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MajinMusashi

Getting the type of objects being pointed in C++

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CONTEXT: In my GUI library, the component's class hierarchy is defined like this (simplified for the example): COMPONENT (the base/root class) <- GRAPHICAL <- FOCUSABLE <- CONTAINER Container components contain one vector of components (actually pointers to components) for each of those types. I've made this way so the GUI don't need to search for ALL the components in a form, test if it is, for example, focusable, and finally perform a "onKeyPress" event on it (it just traverses the "focusables" vector). Currently, when a component is added to a container, the variable "Component::baseType" is used to decide to what vector(s) that component will be added. For example, a "panel" (baseType == container) will be added to all the vectors. PROBLEM: I think this approach is somewhat inelegant and prone to errors. I know of the "dynamic_cast" approach to solve this question, and also of using virtual methods to return the base type, but I don't really know what is the prefered way of doing this sort of work. QUESTION: Do you guys have any advice on how I should proceed? Is the general design decision I've made that bad?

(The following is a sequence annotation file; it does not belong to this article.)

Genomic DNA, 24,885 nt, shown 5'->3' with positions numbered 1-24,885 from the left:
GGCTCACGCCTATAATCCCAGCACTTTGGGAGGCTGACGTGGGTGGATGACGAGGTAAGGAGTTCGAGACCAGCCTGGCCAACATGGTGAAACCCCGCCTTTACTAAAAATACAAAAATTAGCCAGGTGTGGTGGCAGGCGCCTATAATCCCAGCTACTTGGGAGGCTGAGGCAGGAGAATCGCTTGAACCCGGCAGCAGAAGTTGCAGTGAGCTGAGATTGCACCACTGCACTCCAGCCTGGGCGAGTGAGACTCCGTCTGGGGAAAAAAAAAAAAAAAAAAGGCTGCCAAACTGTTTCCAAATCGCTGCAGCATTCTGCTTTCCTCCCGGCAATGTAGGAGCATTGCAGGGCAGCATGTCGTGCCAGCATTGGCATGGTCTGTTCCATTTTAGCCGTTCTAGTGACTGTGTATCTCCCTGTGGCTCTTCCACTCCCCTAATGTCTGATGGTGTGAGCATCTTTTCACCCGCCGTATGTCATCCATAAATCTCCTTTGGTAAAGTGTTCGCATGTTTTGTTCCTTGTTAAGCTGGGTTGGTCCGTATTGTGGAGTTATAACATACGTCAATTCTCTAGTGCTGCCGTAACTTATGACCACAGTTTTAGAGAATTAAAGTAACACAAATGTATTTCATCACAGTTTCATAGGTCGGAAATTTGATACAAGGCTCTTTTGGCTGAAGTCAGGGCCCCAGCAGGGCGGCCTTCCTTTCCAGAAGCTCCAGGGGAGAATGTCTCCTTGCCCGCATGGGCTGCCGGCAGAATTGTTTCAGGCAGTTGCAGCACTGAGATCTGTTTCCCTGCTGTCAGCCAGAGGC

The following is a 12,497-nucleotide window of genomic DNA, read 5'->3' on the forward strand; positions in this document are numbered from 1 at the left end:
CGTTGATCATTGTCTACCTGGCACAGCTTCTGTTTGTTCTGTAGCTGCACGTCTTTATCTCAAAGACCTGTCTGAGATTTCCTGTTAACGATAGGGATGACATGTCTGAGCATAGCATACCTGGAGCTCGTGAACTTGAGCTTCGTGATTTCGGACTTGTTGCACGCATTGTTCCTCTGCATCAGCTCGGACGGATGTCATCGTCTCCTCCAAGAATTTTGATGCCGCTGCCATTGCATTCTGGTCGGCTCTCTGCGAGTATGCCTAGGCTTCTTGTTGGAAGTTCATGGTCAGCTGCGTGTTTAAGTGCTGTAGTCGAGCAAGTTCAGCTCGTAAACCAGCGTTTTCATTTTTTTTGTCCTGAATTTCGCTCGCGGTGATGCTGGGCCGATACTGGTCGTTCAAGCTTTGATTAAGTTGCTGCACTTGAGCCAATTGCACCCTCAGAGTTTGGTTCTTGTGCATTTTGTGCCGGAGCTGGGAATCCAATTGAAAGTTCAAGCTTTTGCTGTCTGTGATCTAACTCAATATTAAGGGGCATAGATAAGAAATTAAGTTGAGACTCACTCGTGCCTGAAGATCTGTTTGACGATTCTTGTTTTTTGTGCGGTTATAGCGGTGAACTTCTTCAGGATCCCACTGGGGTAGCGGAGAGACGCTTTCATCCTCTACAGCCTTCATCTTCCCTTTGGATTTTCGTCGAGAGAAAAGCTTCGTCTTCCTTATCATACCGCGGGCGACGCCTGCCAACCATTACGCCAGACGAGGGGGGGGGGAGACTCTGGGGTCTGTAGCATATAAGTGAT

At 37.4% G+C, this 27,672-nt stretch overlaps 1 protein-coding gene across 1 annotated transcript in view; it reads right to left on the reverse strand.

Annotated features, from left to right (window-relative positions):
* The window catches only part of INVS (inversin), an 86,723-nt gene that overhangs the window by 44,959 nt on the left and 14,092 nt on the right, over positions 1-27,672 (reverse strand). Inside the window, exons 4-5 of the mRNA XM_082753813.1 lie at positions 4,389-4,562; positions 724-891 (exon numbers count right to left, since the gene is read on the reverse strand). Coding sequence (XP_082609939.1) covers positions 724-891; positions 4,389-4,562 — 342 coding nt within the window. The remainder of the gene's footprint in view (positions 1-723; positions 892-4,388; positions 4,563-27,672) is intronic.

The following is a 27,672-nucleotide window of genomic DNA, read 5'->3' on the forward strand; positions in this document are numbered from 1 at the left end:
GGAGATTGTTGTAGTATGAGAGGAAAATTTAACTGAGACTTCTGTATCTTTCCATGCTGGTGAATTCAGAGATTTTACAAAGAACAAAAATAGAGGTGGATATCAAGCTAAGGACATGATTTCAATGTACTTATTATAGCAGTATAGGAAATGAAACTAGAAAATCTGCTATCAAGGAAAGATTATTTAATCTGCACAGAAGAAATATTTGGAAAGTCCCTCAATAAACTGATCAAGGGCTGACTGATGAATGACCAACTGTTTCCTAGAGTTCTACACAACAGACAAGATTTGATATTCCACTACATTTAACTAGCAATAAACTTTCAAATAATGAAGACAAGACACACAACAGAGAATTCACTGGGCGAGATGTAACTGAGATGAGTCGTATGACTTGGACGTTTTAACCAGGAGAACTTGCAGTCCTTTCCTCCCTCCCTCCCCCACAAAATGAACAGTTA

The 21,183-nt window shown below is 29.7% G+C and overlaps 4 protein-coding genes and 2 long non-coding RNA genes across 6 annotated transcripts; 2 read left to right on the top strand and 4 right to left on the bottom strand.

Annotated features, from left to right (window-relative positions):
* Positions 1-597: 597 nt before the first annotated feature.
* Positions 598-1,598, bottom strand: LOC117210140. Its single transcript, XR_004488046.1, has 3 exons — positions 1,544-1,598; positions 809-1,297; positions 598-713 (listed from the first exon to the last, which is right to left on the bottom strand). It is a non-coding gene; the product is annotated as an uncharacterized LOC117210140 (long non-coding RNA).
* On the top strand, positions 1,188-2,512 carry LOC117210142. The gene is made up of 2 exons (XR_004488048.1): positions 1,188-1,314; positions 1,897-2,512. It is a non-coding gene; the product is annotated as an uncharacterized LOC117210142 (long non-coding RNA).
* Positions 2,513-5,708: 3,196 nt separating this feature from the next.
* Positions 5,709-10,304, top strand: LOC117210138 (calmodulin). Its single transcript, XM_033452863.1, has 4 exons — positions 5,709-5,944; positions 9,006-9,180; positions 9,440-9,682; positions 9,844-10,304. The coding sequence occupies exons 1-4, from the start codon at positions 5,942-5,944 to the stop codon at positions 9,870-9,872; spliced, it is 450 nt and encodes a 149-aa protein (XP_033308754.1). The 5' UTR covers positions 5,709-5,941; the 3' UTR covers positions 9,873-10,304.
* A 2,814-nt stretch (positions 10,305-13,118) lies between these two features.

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The way I'm understanding is that you have a form (window) that has a container. In this container, depending on the type of the object, you add it to different lists in order to minimise the time spent looking through the components for the window to send the right message to the right component.

Quick question: are you really going to have that many components on a single window to warrant seperating them? Because I can't imagine that the speed up would be worth the increased memory footprint (even though the memory footprint might well be trivial). If I'm understanding everything correctly, I don't know if it's worth it.

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